July was a busy month in the world of astronomy and began with the world's first total solar eclipse since the Great American Solar Eclipse in 2017. Later in the month, much of the World, with the exception of North America, to observe a partial lunar eclipse.


The total solar eclipse over South America on July 2, 2019. This picture shows the short phenomenon of Baily's pearls. (Photo / Gordon Telepun)

(AccuWeather photo / Brian Lada)

Apollo flight commander Gene Kranz stands at his renovated desk for the 50th anniversary of Apollo 11's moon landing.

(Photo / Frank Little) [19659038] The moon rises over New York City on the 50th anniversary of the moon landing of Apollo 11.

(AP Photo / John Raoux)

An NASA Orion spacecraft takes off from launch pad 46 on Tuesday, July 2, 2019, at Cape Canaveral, Florida. The capsule's launching abatement system is a rocket-propelled tower on the Crew module designed to allow astronauts to be quickly and safely removed from their launcher during Ascension problems.

(AP Photo / Michel Euler)

The earth shadow covers the moon during a partial lunar eclipse in Louveciennes, west of Paris, France, on Tuesday, July 16, 2019, on the day of the 50th anniversary of the launch of the Apollo 11 mission.

(AP Photo / John Raoux)

A Falcon 9 SpaceX missile on an International Space Station resupply mission launches from Pad 40 at the Cape Canaveral Air Force Station at Cape Canaveral, Florida. , Thursday, July 25, 2019.

[AP Photo / John Raoux]

The first stage of the Falcon 9 SpaceX rocket returns to a landing site at the Cape Canaveral Air Force Station after a successful takeoff to the International to resupply space station in Cape Canaveral, Florida, Thursday, July 25, 2019.

(Image / NASA / NOAA)

The shadow of the moon can be seen in these satellite images of GOES-West over the southern Pacific south of the Hurricane Barbara, during the Total Solar Eclipse on July 2, 2019.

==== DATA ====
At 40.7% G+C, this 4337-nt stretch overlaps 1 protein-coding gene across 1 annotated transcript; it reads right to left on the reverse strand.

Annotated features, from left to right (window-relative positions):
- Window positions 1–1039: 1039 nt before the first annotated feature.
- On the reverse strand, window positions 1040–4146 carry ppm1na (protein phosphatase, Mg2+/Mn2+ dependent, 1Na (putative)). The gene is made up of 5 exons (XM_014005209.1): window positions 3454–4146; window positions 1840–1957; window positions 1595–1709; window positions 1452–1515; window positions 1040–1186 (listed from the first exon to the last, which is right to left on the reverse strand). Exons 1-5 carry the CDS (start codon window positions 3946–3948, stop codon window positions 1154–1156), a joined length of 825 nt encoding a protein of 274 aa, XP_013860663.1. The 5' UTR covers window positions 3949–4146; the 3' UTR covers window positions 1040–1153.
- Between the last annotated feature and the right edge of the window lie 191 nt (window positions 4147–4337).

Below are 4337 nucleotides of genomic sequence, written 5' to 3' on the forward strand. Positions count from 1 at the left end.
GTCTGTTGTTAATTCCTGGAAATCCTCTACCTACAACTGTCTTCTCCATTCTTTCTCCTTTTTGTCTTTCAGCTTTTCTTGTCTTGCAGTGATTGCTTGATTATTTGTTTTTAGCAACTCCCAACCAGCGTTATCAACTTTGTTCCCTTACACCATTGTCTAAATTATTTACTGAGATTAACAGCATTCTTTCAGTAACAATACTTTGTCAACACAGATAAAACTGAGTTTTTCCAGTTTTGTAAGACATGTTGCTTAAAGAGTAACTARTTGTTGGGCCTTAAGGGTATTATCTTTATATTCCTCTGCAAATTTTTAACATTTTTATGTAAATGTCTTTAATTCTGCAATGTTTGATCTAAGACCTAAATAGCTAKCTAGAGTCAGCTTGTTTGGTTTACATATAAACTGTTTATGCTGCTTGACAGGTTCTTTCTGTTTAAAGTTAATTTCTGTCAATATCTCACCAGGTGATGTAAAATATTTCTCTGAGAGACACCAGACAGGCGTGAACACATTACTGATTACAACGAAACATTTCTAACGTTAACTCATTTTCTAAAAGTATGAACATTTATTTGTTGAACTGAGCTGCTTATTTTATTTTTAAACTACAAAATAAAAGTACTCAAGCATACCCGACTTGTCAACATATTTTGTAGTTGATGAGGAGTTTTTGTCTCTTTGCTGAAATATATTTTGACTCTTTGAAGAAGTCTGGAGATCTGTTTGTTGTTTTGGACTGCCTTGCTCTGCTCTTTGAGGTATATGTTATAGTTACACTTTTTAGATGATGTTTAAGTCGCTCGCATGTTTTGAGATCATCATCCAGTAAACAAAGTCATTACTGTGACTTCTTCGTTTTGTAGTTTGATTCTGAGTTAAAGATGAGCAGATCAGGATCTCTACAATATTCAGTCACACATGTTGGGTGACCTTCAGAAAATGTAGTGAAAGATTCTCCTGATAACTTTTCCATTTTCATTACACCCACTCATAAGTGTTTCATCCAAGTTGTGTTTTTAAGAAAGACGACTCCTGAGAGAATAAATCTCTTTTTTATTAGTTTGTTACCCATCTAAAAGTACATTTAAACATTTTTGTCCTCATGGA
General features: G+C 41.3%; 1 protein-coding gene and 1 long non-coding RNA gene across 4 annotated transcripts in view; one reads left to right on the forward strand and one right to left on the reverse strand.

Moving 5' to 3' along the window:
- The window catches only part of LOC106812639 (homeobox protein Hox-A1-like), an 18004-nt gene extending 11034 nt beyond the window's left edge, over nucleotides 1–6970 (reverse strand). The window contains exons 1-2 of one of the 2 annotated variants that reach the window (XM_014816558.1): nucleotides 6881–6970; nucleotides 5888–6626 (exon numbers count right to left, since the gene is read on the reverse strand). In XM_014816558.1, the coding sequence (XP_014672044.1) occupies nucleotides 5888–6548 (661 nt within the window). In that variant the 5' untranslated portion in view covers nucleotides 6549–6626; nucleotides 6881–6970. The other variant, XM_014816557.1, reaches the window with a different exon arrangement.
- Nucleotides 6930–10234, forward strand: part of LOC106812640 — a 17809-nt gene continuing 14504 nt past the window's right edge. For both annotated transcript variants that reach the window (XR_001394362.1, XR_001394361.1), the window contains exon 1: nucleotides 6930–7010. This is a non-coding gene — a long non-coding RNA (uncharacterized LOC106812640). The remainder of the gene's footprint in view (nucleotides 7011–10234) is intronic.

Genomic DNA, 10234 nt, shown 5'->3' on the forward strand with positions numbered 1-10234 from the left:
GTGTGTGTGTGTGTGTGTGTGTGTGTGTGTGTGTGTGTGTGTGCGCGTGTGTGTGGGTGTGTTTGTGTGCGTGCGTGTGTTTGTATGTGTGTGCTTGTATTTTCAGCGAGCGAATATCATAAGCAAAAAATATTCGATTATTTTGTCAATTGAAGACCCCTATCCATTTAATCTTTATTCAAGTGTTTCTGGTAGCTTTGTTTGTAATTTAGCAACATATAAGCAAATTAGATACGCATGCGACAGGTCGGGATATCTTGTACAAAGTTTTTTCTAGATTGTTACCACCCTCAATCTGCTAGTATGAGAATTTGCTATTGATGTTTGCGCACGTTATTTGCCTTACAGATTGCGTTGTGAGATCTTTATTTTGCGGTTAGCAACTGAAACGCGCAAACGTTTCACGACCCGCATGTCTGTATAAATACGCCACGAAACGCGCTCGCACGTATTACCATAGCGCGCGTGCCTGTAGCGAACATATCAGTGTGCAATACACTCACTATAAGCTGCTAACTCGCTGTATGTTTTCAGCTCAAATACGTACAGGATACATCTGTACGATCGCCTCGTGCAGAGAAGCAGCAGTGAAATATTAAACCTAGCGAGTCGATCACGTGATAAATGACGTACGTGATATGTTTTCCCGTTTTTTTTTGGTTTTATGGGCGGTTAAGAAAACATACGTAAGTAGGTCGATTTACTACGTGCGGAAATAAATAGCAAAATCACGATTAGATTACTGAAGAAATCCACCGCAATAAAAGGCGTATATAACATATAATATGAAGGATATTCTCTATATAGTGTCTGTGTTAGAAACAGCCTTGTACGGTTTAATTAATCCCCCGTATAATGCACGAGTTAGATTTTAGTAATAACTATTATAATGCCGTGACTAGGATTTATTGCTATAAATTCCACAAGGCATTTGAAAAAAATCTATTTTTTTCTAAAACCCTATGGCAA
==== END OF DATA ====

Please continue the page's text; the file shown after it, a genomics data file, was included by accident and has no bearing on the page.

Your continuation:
(Twitter / @_Bran dano_)

The moon blocks the sun over South America when the solar eclipse reaches its peak on July 2, 2019.


The moon landing of Apollo 11 celebrated its 50th anniversary on July 20, 2019, when Neil Armstrong became the first man to set foot on another world. Some of the biggest celebrations took place at the Kennedy Space Center in Florida and the Johnson Space Center in Texas.

Stargazers received the first meteor shower in the last days of the month since May, with the peak of the southern Delta aquarium and the Alpha ibex. Saturn also reached its highest brightness in July when it reached the opposition, the season in which it is closest to Earth.

At the end of July, SpaceX launched a replenishment mission to the International Space Station, but eyes turned to its prototype missile, Starhopper. On July 25, this new rocket completed its first successful test flight and lifted off the ground for a few seconds. This is a big step forward in the development of SpaceX's next rocket.

The NASA Orion capsule passed a safety test at the beginning of July, demonstrating that it can eliminate astronauts when an emergency occurs when taking off.


Questions or comments? Email Brian Lada to Brian.Lada@accuweather.com and follow him on Twitter!